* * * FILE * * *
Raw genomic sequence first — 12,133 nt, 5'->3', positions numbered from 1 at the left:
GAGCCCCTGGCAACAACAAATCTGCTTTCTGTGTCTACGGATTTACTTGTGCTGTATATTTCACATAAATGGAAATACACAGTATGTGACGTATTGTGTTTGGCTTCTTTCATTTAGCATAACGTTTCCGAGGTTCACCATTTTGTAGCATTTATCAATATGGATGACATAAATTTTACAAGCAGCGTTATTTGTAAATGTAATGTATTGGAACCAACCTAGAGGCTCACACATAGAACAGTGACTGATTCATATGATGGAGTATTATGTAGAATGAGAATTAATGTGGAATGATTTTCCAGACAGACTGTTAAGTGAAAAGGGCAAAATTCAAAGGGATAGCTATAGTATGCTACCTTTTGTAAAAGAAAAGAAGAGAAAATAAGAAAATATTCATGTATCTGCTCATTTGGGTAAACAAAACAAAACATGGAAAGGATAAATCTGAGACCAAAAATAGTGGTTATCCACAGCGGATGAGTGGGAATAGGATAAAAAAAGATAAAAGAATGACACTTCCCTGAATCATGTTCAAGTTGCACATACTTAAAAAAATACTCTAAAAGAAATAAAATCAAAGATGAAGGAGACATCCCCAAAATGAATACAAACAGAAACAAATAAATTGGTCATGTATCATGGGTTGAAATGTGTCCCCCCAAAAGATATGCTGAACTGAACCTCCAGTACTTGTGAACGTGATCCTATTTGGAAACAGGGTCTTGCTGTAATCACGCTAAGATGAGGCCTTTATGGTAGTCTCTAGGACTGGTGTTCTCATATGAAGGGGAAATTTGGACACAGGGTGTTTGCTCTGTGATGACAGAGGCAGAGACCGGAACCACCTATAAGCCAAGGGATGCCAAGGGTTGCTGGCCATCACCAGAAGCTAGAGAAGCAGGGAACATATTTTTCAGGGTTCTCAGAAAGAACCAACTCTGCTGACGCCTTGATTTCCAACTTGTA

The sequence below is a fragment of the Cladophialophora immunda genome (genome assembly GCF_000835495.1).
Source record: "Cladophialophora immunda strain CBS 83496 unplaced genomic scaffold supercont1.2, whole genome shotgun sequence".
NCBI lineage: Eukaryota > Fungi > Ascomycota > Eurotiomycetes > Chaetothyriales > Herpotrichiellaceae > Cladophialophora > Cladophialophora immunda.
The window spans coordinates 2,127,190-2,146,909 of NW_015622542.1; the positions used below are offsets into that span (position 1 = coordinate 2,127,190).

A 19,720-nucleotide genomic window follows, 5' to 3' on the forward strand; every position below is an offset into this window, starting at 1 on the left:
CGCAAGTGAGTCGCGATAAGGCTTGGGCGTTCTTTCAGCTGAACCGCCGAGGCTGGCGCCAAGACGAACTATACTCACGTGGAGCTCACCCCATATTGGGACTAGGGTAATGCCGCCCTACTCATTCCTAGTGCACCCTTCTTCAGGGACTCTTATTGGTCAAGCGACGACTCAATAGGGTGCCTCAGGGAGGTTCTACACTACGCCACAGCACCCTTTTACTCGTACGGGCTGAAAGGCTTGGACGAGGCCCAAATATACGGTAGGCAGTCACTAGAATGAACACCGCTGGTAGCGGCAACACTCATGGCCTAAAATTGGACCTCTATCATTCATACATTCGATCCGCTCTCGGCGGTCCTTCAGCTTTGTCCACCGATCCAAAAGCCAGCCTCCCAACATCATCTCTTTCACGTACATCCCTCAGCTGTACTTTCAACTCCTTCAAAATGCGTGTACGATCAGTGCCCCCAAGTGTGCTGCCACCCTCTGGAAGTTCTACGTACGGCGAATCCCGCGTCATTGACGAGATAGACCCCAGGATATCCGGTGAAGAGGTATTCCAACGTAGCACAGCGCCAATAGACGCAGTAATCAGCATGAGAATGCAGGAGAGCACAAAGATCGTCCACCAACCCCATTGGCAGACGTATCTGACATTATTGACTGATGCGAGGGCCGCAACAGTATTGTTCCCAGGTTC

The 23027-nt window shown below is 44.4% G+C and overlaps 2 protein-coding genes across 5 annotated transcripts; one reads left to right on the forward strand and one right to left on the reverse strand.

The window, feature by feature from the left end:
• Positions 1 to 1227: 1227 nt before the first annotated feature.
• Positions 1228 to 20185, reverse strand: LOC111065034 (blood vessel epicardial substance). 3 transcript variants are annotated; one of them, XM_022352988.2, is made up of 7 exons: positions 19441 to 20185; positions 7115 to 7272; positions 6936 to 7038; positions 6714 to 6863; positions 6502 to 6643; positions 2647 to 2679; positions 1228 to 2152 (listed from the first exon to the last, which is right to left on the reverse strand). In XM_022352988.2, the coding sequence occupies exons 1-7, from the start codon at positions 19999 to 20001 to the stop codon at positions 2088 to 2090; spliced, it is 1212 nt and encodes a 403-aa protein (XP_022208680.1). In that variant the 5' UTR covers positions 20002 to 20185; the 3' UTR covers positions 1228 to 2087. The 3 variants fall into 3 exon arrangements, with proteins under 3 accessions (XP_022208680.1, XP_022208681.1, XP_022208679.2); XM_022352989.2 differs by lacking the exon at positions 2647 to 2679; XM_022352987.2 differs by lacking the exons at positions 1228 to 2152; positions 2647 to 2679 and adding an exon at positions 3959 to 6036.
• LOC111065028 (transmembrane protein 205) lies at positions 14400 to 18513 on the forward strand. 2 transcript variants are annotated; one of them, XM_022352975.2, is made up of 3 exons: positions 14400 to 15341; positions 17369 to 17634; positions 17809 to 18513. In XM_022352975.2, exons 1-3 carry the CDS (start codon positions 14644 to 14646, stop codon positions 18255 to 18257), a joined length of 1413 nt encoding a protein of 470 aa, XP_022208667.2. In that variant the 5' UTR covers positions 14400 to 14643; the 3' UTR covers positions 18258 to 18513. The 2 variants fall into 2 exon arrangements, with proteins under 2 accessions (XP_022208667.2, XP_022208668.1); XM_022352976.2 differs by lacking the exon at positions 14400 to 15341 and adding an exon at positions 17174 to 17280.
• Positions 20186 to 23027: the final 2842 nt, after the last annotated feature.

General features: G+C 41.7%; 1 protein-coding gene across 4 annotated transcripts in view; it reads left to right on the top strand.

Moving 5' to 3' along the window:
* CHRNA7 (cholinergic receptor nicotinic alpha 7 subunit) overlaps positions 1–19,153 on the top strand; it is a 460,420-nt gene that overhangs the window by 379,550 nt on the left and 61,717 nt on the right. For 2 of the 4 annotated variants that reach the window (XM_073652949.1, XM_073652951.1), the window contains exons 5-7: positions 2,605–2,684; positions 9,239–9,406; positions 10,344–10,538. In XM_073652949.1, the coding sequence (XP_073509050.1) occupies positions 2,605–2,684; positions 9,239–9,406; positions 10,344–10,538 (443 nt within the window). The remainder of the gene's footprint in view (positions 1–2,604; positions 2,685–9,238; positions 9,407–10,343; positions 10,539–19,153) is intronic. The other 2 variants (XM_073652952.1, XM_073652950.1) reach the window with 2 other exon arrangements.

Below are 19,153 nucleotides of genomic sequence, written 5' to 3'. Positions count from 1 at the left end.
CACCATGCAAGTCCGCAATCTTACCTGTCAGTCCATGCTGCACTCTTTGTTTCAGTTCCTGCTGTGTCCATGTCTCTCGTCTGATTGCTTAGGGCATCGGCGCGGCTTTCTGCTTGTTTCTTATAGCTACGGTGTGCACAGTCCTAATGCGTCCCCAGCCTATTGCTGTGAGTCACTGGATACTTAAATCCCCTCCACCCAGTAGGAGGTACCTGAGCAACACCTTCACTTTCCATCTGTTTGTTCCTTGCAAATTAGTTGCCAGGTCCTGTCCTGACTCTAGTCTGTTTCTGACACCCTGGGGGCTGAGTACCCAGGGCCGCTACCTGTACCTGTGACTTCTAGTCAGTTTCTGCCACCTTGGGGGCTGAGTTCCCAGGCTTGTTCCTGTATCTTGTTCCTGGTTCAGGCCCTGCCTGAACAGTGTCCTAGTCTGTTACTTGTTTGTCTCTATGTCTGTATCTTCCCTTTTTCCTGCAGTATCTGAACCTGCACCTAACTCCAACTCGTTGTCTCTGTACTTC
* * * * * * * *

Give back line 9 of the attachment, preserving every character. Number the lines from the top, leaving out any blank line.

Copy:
The 23027-nt window shown below is 44.4% G+C and overlaps 2 protein-coding genes across 5 annotated transcripts; one reads left to right on the forward strand and one right to left on the reverse strand.